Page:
Elizabeth Lee-Yong
Co-founder, Bowerhaus

How: Selamat datang to sunny Kuala Lumpur, or KL as the locals call it. Get your heart rate up over a reformer stretch class at Bangsar’s The Flow Studio, which will leave you sweaty but refreshed and ready to eat around the corner. Pop over to Sri Nirwana Maju for a banana leaf brunch or, if you prefer to keep things cool, head to Bistro Benji’s at Bangsar Village for Asian-infused western dishes. Have a giggle at the Museum of Illusions and take some funny and crazy photos while you are at it. If you are travelling with young children, the KL Tower Mini Zoo is good for petting and feeding animals without having to walk too much.

Shopping at Suria KLCC’s 350 stores, all at the base of the Petronas Twin Towers, is a good way to work up an appetite that can be satiated with afternoon tea at the colonial Majestic Hotel. Be sure to book a table at the Orchid Conservatory so you can enjoy tea and scones surrounded by hundreds of beautiful orchid plants before finishing up with a massage at the hotel’s equally-lovely spa. If you don’t mind going the distance, the best cendol (the perfect way to cool down in the hot and sticky afternoons) is at Kwong Wah Ice Kacang in Section 16, Petaling Jaya.


De.Wan 1958, helmed by celebrity chef Wan, serves authentic Malaysian food (Photo: De.Wan)

Stylish dinners may be had at De.Wan at The Linc, where dishes have authentic local ingredients and are enhanced by lots of flavour and spices. If you want a hearty meal, then Beast, a Japanese fusion steak house, will dazzle your tastebuds. I’m a huge fan of its cold cappelini and wagyu katsu-sando. And if you adore gazing at the Twin Towers, the best view is from W Hotel’s Wet Deck. Go for a pre-dinner cocktail to enjoy a cityscape sunset. Supper is also a must while in Malaysia and the only place to go is Wong Ah Wah in Jalan Alor for a heaping platter of their famous charcoal-grilled chicken wings.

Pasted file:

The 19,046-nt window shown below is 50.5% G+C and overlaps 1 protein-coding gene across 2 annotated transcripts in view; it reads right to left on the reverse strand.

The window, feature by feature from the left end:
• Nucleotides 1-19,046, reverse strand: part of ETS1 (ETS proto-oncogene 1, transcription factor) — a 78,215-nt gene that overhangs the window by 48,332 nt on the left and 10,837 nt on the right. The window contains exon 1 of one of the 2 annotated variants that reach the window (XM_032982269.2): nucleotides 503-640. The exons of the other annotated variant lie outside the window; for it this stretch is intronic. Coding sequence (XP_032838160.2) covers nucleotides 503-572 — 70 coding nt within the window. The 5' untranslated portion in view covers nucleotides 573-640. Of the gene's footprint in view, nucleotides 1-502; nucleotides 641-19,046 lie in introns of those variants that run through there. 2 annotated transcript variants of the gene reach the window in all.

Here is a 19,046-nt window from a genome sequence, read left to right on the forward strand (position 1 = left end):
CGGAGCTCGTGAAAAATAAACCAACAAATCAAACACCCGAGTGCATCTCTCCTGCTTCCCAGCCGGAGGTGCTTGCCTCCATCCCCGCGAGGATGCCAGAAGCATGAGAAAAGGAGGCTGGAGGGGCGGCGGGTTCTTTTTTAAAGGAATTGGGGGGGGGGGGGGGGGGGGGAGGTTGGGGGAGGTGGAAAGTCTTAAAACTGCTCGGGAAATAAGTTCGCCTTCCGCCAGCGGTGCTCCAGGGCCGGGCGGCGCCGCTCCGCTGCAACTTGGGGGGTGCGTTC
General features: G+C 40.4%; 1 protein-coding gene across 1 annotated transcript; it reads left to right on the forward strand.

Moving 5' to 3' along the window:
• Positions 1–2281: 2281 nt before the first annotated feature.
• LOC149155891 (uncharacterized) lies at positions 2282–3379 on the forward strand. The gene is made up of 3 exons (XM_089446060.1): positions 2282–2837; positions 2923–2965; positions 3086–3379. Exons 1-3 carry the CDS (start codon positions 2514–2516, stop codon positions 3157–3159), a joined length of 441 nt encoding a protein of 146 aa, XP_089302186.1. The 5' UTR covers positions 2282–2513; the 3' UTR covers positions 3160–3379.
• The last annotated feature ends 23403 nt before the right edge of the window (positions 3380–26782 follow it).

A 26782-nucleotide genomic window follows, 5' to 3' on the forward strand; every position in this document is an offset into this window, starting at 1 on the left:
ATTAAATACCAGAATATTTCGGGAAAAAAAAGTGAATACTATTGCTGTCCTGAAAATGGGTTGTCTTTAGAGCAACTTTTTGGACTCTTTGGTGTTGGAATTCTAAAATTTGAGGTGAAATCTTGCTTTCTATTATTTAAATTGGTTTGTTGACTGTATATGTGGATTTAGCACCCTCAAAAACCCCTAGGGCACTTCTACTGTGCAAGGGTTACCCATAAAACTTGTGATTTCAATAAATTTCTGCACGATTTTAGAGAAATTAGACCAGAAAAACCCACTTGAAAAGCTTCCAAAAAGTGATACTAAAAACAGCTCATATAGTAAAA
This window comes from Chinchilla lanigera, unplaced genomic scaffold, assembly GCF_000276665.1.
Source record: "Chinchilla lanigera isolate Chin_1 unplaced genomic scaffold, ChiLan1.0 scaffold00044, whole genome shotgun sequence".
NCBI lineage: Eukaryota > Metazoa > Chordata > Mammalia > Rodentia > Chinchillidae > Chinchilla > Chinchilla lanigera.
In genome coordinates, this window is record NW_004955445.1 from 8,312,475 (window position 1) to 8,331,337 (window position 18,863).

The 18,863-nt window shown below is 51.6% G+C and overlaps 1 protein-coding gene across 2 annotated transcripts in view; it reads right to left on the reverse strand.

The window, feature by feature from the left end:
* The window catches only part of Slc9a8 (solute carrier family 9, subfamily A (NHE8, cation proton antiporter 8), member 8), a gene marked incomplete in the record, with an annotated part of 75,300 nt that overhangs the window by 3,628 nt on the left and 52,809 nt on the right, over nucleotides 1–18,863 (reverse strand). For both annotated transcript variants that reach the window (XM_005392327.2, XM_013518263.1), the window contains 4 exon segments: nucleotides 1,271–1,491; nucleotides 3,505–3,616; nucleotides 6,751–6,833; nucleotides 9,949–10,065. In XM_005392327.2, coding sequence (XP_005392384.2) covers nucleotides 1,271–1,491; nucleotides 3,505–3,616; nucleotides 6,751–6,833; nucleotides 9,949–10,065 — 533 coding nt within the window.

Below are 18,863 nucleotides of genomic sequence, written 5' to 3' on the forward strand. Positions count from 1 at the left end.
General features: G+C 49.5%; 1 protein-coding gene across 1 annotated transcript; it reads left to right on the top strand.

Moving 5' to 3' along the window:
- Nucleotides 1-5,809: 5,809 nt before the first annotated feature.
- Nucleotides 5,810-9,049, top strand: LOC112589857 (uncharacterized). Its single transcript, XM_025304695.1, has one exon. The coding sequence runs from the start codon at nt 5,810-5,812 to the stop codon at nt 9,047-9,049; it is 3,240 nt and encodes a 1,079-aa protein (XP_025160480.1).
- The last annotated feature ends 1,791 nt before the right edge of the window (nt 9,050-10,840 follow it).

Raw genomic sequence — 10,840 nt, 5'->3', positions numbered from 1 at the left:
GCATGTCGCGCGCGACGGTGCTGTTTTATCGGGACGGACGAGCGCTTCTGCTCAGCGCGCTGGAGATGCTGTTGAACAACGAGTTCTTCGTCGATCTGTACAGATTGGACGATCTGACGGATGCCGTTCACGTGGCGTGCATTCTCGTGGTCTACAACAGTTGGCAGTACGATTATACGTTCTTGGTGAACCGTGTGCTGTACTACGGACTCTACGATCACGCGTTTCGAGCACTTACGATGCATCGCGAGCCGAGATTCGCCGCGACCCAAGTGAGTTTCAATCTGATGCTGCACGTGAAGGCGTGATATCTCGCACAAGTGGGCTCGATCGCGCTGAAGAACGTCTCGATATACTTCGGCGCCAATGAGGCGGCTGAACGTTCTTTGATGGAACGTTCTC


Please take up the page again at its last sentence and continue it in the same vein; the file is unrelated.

Kullawit Laosuksri
Editor-in-Chief, Vogue Thailand

How: I much prefer to spend my weekends in the Old City district (Rattanakosin) of Bangkok, where you will find a glittering array of temples and revered historical attractions. Here’s a guide on how best to spend your day.

8am: On Lok Yun, a family-run restaurant that resembles the Malaysian kopitiam, serves traditional breakfasts.

10am: The Queen Sirikit Museum of Textiles is situated on the grounds of the Grand Palace and houses HM Queen Sirikit’s most spectacular Balmain couture collections from the late 1950s.

11am: Wat Pho (The Temple of The Reclining Buddha) is often considered the leading school of massage. So why not try spend an hour or two getting a traditional Thai massage here?

1pm: Tonkin Annam is a cozy restaurant in a two-storey Rattanakosin-era shophouse that serves the most traditional Vietnamese cuisine. Don’t miss Nem Nuong pork sausage and vegetables wrapped in chewy rice paper and Cha Tom (minced prawn on sugarcane skewers). Reservations are a must.

3pm: World At The Corner is an English-language travel bookshop in a colourful, century-old wooden house just a five-minute walk from the old City Hall. It only opens for business from Friday to Sunday, from 10am to 7pm, and features a sitting room and reading area.


Enjoy Bangkok’s sunset on the Chao Phraya River accompanied by drinks and snacks (Photo: Supanniga Cruise)

5pm: Supanniga Evening Cocktail Cruise is a one-hour “Evening Cocktail Cruise” along the Chao Phraya River, where you can enjoy views of Bangkok’s most famous temples, palaces and ancient architecture in style and comfort.

7pm: Baan Nual is run by an ex-Vogue graphic designer and his sister in an old wooden house that they have converted into a three-table eatery that serves homecooked meals almost reminiscent of your grandmother’s traditional recipes. Do not expect any frills and fanfare because the setting and cuisine are quite simple but most delicious. Reservations, again, are a must.


This article first appeared on Sept 16, 2019 in The Edge Malaysia. ​